System Thinking: is an approach to problem-solving that views 'problems' as part of a wider, dynamic system. It focuses on the way that a system's constituent parts interrelate and how systems work over time and within the context of larger systems. ... According to systems thinking, system behavior results from the effects of reinforcing and balancing processes.


Stakeholder: A person, group or organization that is somehow connected to, or has an interest in the outcomes of a particular service. A successful service design initiative / project requires integrating stakeholders as early as possible in the project development process, through initial research, exploration and co-creation.


Silo: barriers that prevent communication, sharing or collaboration between different people, groups, or departments within organisations.


Stakeholder Map: A stakeholder map illustrates the various stakeholders involved in an experience, these maps can be used to understand who is involved and how these connections can be optimized; who are the key influencers and decision makers; who we are designing for. By representing staff, customers, partner organisations and other stakeholders in this way the interplay between these various groups can be charted and analysed.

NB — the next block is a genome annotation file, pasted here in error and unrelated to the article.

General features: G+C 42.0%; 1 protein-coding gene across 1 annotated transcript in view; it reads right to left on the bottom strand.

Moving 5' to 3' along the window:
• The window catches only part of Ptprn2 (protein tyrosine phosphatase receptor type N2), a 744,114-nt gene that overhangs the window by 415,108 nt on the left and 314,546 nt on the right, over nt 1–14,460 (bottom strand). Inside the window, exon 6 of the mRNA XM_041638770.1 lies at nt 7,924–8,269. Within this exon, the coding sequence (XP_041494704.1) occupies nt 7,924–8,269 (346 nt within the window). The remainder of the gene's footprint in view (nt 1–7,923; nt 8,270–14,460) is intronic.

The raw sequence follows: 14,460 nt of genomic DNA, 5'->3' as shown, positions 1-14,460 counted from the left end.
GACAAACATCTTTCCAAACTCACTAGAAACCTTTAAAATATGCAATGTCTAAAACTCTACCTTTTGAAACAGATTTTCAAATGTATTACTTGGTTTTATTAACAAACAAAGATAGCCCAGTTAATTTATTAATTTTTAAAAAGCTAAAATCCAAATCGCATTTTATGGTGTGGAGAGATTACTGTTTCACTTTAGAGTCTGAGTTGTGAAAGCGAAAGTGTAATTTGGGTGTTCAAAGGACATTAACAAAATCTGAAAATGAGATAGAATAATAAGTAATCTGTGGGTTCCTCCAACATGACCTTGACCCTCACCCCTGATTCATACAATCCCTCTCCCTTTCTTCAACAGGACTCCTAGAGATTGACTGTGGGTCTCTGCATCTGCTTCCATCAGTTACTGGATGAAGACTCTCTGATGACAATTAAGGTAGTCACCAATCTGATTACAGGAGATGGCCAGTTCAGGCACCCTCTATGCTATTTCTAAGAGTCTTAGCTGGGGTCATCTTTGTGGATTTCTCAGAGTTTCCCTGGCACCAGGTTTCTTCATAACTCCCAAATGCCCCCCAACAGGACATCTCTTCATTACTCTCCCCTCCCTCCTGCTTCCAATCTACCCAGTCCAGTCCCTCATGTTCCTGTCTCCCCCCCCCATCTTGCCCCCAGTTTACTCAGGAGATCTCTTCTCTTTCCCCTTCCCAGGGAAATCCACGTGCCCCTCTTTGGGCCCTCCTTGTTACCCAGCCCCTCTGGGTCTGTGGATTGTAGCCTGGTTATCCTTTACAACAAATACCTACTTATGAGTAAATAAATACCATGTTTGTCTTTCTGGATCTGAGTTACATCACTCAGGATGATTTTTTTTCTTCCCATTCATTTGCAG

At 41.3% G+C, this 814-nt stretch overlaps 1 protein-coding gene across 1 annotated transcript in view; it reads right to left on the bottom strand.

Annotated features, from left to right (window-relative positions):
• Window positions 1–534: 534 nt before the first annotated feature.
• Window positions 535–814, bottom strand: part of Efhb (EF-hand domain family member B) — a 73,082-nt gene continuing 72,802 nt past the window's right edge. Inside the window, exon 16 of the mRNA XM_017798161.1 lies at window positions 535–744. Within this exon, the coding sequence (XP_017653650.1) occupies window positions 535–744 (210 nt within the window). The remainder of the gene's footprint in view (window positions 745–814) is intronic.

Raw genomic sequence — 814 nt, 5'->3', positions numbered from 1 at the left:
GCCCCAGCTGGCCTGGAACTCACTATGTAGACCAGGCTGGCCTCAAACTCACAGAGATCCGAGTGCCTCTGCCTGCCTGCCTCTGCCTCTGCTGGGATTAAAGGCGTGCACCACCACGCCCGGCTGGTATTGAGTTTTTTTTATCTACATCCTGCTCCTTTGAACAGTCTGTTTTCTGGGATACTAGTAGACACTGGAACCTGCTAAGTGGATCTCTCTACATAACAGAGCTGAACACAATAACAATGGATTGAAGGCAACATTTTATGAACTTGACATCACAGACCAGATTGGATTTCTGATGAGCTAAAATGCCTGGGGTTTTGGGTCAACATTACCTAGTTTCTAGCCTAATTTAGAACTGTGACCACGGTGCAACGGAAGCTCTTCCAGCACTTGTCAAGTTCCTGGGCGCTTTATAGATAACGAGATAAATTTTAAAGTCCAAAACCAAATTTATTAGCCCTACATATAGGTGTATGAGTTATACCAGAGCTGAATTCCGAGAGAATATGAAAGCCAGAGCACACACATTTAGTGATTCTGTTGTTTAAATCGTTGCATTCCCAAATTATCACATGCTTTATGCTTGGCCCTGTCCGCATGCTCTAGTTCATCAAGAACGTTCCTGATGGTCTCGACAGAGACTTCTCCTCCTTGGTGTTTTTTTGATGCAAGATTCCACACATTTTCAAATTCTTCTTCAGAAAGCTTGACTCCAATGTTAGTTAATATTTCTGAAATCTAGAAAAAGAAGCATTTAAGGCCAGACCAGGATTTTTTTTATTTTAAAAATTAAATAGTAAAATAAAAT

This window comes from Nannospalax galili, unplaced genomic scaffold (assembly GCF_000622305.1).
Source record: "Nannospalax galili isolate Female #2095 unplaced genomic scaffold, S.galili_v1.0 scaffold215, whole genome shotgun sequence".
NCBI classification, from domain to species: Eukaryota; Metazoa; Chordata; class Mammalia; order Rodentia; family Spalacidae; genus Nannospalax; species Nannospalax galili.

Shadowing: Shadowing involves researchers and designers immersing themselves in the lives of customers or end-users, front-line staff or people behind the scenes in order to observe their behaviours and experiences, capture insights and lessons learned and seek inspiration for ideas development.


Success Metrics: The success metrics are a set of criteria defined alongside the service or product design and development as key factors that will define the success of the project itself and of its final implementation. It’s always important to distinguish amongst these two levels (project and final service outcomes) as they generate different types of values. Once the metrics are defined, it’s also important to identify a strategy for their measurement (how data is collected and when), keeping in mind the importance of accessing that information in several moments of the process, and being able to use it to adjust the workflow and features developed.